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02.10.2005 Feature Article

Rejoinder to People's Representative Bill

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Rejoinder to People's Representative Bill Saturday 27 August 2005 (News in Ghana) I have just read your article in connection with the above-mention matter. On the whole it is an excellent article but I have the following observations to make with the same. Whilst I do no dispute the fact that the cost of extending voting rights to Ghanaians in the Diaspora will be phenomenal, I am of the opinion that there are other benefits, both monetary and social benefits which will accrue if the Bill is properly implemented.

Let us start with the monetary benefit. At the moment there are more than 100,000 legal and illegal Ghanaian immigrants living in London alone. There are many in the other cities in UK namely Birmingham, Liverpool, Manchester, Leicester, Northampton, Milton Keynes, Cambridge, Oxford, Bristol, Cardiff, Glasgow, Edinburgh, Belfast Aberdine, Southampton, Leeds etc.

I understand that there are many in the North American cities. About 4 years ago, when I visited my younger brother in Atlanta, Georgia, USA, I was told that there were 11,000 Ghanaians living there. The British Guardian News Paper, recently published that there are more than 5000 Ghanaian Medical officers living in New York alone. I reckon that New York has more than 200,000 Ghanaians. Maryland and Washington may have more than 20,000 Ghanaians each. Holland and Germany have more than 200,000 Ghanaians living there. At least there are about 50,000 Ghanaian living in Spain, Italy and France. Assuming that each Ghanaian residing outside, who wants to vote for his or her party is made to contribute say £10 each(and a lot of people will be willing to do that) , can you imagine how much the government can raise in terms of revenue. The money that will be raised, compared with the cost of the ballot papers (which can be printed in Ghana in order to save money), will be very high. Apart from the above, there are other unquantifiable benefits which could be derived. One can not vote for a candidate, if one does not know what the candidate stands for. As a result those residing outside who will want to vote, will have to make a conscious effort to find out what the candidate stands for. This will keep them in touch with their roots. Not only that but there will be businesses that can spring out of this. Ghanaian papers can capitalise on this and sell their papers outside. If we stretch our imagination, we will find out that there are many benefits that can come out of this exercise. More often than not instead of doing a brain storm to find out the positive attributes of a particular policy, we only look at the negative side of it. I do not know whether the MPs have thought about some of the points that I have raised.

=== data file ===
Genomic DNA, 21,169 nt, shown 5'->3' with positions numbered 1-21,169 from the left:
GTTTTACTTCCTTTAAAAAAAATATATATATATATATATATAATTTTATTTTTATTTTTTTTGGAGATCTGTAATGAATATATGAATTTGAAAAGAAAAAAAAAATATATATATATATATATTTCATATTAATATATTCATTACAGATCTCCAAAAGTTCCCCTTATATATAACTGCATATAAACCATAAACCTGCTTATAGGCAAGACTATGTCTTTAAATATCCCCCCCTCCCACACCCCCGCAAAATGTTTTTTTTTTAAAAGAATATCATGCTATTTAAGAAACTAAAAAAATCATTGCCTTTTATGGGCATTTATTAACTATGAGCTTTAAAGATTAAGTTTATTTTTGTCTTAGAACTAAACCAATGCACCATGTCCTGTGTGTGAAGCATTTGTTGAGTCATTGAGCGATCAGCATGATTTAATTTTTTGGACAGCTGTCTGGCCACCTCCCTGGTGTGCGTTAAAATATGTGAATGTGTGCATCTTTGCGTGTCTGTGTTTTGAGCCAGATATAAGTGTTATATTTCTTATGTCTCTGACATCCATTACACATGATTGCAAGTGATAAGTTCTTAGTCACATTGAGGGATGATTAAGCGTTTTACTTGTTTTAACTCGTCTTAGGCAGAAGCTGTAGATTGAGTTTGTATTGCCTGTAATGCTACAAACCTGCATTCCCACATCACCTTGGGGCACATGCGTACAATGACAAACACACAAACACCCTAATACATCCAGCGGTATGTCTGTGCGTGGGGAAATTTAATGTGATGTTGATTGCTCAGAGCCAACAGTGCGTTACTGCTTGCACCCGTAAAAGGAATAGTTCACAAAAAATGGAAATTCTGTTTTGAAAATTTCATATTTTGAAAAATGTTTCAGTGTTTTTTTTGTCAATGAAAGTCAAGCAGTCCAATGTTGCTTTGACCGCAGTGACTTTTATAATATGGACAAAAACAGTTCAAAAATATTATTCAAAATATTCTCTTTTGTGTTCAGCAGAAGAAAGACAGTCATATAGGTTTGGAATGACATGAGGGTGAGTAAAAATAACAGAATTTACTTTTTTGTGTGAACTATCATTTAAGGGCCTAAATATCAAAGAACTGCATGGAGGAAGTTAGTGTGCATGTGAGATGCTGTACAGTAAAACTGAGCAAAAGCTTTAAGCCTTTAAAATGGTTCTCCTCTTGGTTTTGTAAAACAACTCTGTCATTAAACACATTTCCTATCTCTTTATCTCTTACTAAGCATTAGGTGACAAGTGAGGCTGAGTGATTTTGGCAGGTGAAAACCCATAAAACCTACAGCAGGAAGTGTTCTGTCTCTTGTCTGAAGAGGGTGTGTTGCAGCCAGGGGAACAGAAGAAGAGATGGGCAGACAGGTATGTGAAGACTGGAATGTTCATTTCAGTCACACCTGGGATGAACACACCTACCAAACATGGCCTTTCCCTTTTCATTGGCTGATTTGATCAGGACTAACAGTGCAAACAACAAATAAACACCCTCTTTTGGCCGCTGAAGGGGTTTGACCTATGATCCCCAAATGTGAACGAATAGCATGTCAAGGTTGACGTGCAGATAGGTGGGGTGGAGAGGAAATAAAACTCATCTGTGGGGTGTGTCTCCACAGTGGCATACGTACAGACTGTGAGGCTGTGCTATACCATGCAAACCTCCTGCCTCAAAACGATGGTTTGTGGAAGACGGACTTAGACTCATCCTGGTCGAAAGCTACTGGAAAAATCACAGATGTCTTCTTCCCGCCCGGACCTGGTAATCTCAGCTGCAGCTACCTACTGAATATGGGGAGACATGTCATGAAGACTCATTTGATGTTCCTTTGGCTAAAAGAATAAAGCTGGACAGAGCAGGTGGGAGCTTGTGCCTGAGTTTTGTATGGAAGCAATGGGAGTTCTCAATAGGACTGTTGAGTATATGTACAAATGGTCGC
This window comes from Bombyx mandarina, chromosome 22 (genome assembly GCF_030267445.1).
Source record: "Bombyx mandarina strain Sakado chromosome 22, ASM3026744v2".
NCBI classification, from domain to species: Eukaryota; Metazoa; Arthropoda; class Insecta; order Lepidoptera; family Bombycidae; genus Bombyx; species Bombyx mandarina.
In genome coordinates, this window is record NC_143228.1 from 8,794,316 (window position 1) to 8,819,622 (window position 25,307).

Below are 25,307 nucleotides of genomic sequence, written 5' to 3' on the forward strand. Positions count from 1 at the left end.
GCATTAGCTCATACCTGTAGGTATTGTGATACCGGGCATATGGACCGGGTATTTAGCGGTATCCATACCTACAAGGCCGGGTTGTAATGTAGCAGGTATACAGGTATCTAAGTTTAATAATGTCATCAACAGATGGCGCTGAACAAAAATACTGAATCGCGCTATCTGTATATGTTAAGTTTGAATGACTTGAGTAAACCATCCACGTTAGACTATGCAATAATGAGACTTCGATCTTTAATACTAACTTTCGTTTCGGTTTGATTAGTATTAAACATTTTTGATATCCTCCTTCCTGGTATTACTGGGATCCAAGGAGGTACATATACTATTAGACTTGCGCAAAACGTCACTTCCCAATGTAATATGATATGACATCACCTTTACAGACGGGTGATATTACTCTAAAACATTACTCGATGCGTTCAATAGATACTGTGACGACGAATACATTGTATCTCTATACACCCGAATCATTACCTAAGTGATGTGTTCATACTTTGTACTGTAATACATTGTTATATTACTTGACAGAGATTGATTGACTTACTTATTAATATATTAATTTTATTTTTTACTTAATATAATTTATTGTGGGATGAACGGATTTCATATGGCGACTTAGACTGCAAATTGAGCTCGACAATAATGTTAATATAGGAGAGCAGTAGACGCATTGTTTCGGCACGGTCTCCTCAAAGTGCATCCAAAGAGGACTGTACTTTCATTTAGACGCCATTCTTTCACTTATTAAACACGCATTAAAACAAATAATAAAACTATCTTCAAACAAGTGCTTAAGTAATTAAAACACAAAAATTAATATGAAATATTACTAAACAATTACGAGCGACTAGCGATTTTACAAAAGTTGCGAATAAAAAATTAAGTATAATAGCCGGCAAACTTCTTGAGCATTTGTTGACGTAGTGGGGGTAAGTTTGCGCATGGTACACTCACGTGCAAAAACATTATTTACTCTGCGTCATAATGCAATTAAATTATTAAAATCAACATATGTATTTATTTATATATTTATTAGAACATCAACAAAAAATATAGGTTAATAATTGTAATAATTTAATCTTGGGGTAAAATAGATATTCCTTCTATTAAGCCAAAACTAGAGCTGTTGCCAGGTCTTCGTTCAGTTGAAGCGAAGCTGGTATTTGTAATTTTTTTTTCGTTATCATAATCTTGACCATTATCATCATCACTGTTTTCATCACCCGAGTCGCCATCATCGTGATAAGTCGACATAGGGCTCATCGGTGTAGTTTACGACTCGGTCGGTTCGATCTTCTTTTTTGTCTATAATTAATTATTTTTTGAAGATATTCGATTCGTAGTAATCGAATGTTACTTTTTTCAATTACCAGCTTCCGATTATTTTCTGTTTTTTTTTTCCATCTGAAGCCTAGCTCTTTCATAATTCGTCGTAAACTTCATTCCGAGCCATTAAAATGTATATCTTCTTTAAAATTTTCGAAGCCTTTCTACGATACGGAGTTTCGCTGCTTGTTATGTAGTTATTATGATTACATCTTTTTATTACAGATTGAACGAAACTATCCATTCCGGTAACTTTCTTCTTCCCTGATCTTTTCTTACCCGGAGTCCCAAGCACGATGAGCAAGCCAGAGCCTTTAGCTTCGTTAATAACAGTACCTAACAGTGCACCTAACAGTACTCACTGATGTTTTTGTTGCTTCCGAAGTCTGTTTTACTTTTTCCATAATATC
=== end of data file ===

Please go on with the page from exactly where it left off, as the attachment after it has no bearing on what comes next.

Do these MPs or the Government and the opposition members have research officers? It is their duty to research and market policies properly. If the MPs do not do that they will end up like Mugabe. His policy about land distribution was not properly thought through and marketed, that is why he got himself into trouble. Dr Kenneth Harrison Yanney. Submitted by Okyere Bonna. All questions must be directed to Kenneth Yanney Views expressed by the author(s) do not necessarily reflect those of GhanaHomePage.

Kenneth Harrison Yanney, Dr.
Kenneth Harrison Yanney, Dr., © 2005

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